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Adrift in a Sea of Vowels

For cruisers visiting French Polynesia, struggling to learn a little French is hard enough, but trying to master the pronounciation of locally-used Polynesian words is even trickier. The biggest challenge seems to be that most words contain so many vowels, they all sound alike to newcomers.

Brian Calvert of the Seattle-based Selene 48 Furthur shared a funny story with us that perfectly illustrates the conundrum: When he first arrived in Papeete, the Tahitian capital, he went looking for the harbormaster’s office, having been told it was near the Moana Bar. Just a few blocks from his berth on the quay, he arrived at what he thought was the right spot. Out in front, he was enthusiastically greeted by a good looking young woman who led the way to the nearby office – or so he thought.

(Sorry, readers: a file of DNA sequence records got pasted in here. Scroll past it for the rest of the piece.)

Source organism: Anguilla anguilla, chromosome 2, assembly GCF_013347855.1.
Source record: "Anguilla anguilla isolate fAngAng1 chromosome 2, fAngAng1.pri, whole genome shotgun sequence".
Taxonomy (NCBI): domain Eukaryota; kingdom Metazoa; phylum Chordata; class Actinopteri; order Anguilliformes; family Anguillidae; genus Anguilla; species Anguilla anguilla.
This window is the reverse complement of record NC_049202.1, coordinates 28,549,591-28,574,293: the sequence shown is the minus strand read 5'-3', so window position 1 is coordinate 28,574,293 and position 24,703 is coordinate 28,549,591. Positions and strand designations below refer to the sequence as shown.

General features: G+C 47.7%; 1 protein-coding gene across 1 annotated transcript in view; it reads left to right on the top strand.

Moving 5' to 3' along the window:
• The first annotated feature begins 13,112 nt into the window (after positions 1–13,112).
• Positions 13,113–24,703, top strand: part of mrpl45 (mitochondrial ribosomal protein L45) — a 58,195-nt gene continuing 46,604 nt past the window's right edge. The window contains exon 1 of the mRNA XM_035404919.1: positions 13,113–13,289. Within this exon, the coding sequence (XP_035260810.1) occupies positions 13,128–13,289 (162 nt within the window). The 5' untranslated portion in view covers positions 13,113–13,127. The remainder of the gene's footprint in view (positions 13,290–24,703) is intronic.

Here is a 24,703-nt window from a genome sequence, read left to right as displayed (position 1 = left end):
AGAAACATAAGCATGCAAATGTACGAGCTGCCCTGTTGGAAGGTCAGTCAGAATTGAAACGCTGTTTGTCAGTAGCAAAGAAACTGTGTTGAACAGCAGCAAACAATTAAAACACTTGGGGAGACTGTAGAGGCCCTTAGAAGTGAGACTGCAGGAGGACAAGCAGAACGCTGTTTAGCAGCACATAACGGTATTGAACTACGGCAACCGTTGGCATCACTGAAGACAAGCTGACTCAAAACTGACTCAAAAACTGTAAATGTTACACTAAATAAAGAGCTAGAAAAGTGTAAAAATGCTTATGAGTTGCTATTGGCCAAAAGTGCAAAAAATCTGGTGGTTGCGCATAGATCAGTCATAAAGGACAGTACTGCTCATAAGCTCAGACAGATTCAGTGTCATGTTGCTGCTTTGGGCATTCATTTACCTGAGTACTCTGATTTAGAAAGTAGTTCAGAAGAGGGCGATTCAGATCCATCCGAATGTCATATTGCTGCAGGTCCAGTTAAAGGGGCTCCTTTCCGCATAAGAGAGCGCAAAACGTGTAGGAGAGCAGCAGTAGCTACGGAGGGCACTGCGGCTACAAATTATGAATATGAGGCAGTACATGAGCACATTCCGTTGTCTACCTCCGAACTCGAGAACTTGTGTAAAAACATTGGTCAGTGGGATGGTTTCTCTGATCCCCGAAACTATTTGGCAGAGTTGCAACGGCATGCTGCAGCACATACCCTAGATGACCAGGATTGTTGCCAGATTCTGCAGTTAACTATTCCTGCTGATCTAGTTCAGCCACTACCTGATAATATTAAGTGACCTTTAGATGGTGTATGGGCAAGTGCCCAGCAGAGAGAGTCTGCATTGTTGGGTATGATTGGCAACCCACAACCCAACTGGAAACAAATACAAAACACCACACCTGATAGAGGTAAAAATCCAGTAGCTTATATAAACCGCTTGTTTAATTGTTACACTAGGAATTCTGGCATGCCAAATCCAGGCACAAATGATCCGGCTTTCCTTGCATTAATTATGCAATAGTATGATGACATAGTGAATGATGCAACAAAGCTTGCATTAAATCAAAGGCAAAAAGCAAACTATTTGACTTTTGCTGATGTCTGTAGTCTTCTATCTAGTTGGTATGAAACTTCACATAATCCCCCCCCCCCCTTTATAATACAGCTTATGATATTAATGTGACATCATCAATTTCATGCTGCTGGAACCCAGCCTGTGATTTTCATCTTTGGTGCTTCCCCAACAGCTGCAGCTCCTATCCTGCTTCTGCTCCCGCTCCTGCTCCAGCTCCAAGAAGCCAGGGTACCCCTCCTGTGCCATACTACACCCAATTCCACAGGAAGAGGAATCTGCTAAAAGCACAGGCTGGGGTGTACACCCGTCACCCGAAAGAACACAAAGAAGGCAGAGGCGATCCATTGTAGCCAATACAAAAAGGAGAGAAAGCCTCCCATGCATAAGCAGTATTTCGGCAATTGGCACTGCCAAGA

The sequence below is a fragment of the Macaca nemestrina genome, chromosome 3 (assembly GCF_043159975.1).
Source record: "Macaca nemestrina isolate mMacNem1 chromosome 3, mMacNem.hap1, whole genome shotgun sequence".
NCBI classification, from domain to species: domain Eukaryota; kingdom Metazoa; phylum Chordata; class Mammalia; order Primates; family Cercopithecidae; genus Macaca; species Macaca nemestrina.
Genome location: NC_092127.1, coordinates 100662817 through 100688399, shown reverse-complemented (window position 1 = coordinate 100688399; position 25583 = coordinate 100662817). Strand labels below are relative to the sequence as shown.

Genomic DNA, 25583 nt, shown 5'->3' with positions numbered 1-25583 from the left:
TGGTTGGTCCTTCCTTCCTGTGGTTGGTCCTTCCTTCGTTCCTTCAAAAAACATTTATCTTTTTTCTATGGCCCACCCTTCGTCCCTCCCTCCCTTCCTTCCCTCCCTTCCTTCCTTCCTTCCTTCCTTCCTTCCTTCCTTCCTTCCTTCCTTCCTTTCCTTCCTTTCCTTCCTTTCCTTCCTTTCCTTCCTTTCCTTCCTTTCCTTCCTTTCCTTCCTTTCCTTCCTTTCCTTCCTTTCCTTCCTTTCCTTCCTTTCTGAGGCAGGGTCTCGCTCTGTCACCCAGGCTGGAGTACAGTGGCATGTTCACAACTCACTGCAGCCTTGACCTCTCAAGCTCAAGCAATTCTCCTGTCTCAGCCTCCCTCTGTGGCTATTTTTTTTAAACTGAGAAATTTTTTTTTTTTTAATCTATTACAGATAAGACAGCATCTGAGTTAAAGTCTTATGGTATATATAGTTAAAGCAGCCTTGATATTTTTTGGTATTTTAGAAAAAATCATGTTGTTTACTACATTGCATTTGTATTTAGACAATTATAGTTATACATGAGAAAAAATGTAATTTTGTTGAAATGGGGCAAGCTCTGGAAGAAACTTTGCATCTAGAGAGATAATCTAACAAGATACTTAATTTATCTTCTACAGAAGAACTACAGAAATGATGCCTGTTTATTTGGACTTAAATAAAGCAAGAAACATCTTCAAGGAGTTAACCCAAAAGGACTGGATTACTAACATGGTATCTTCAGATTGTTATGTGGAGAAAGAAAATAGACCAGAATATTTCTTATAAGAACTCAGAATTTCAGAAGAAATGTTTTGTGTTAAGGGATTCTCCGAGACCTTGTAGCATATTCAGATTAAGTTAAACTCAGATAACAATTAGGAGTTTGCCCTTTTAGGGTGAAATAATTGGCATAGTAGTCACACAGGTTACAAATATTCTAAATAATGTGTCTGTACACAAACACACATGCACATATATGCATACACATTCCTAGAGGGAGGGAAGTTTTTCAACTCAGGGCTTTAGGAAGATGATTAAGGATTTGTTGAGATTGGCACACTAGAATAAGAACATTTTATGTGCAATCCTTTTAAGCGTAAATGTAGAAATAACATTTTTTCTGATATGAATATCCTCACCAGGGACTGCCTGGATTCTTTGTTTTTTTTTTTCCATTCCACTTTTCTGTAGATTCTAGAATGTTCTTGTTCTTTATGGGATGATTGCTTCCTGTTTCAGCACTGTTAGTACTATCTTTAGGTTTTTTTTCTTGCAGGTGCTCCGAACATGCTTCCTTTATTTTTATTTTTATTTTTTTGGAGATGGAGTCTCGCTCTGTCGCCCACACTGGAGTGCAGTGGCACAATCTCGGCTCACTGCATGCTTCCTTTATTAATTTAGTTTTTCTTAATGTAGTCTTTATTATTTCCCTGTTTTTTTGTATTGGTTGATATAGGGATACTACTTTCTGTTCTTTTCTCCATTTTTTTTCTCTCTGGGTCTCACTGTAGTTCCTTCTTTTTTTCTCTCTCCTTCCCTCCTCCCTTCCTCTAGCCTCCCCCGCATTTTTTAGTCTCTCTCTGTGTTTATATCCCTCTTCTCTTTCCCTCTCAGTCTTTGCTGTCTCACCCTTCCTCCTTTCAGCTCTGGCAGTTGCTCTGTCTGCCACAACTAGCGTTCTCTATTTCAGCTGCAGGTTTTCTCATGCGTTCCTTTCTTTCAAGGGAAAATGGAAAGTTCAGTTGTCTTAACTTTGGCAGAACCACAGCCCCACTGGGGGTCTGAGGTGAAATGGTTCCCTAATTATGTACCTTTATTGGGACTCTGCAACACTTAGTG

As seen at the recent Tahiti-Moorea Sailing Rendezvous, Brian has no problem with all-girl crews, but transvestites make him a bit uneasy.

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Turned out the lovely Tahitian lady was a transvestite hoping to transact a little ‘sensual commerce’ with Calvert. After excusing himself and scurrying, red-faced, back to the quay, he discovered that he’d mistaken the Moana Bar for the Mana Cafe. The lesson: In Polynesia, knowing and enunciating every vowel can be more important than you might think!

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